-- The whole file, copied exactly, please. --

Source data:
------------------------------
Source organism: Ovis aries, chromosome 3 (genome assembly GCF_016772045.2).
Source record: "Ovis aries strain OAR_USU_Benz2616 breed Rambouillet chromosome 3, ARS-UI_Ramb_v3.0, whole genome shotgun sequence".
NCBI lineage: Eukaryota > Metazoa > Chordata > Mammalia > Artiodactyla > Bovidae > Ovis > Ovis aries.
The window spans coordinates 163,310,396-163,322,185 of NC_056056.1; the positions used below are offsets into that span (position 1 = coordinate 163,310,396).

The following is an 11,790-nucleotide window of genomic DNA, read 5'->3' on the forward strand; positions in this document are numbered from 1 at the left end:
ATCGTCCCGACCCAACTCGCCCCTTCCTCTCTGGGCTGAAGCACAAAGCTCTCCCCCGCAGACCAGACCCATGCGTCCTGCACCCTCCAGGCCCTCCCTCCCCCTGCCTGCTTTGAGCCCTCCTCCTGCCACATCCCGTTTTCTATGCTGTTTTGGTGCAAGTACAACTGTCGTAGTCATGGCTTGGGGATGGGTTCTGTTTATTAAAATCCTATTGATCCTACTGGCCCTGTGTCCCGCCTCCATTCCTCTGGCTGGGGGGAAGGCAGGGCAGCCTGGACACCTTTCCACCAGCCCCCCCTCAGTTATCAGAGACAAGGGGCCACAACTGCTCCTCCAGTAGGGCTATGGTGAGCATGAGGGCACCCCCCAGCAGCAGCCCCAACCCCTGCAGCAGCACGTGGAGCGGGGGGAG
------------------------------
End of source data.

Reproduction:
Source organism: Ovis aries, chromosome 3 (genome assembly GCF_016772045.2).
Source record: "Ovis aries strain OAR_USU_Benz2616 breed Rambouillet chromosome 3, ARS-UI_Ramb_v3.0, whole genome shotgun sequence".
NCBI lineage: Eukaryota > Metazoa > Chordata > Mammalia > Artiodactyla > Bovidae > Ovis > Ovis aries.
The window spans coordinates 163,310,396-163,322,185 of NC_056056.1; the positions used below are offsets into that span (position 1 = coordinate 163,310,396).

The following is an 11,790-nucleotide window of genomic DNA, read 5'->3' on the forward strand; positions in this document are numbered from 1 at the left end:
ATCGTCCCGACCCAACTCGCCCCTTCCTCTCTGGGCTGAAGCACAAAGCTCTCCCCCGCAGACCAGACCCATGCGTCCTGCACCCTCCAGGCCCTCCCTCCCCCTGCCTGCTTTGAGCCCTCCTCCTGCCACATCCCGTTTTCTATGCTGTTTTGGTGCAAGTACAACTGTCGTAGTCATGGCTTGGGGATGGGTTCTGTTTATTAAAATCCTATTGATCCTACTGGCCCTGTGTCCCGCCTCCATTCCTCTGGCTGGGGGGAAGGCAGGGCAGCCTGGACACCTTTCCACCAGCCCCCCCTCAGTTATCAGAGACAAGGGGCCACAACTGCTCCTCCAGTAGGGCTATGGTGAGCATGAGGGCACCCCCCAGCAGCAGCCCCAACCCCTGCAGCAGCACGTGGAGCGGGGGGAG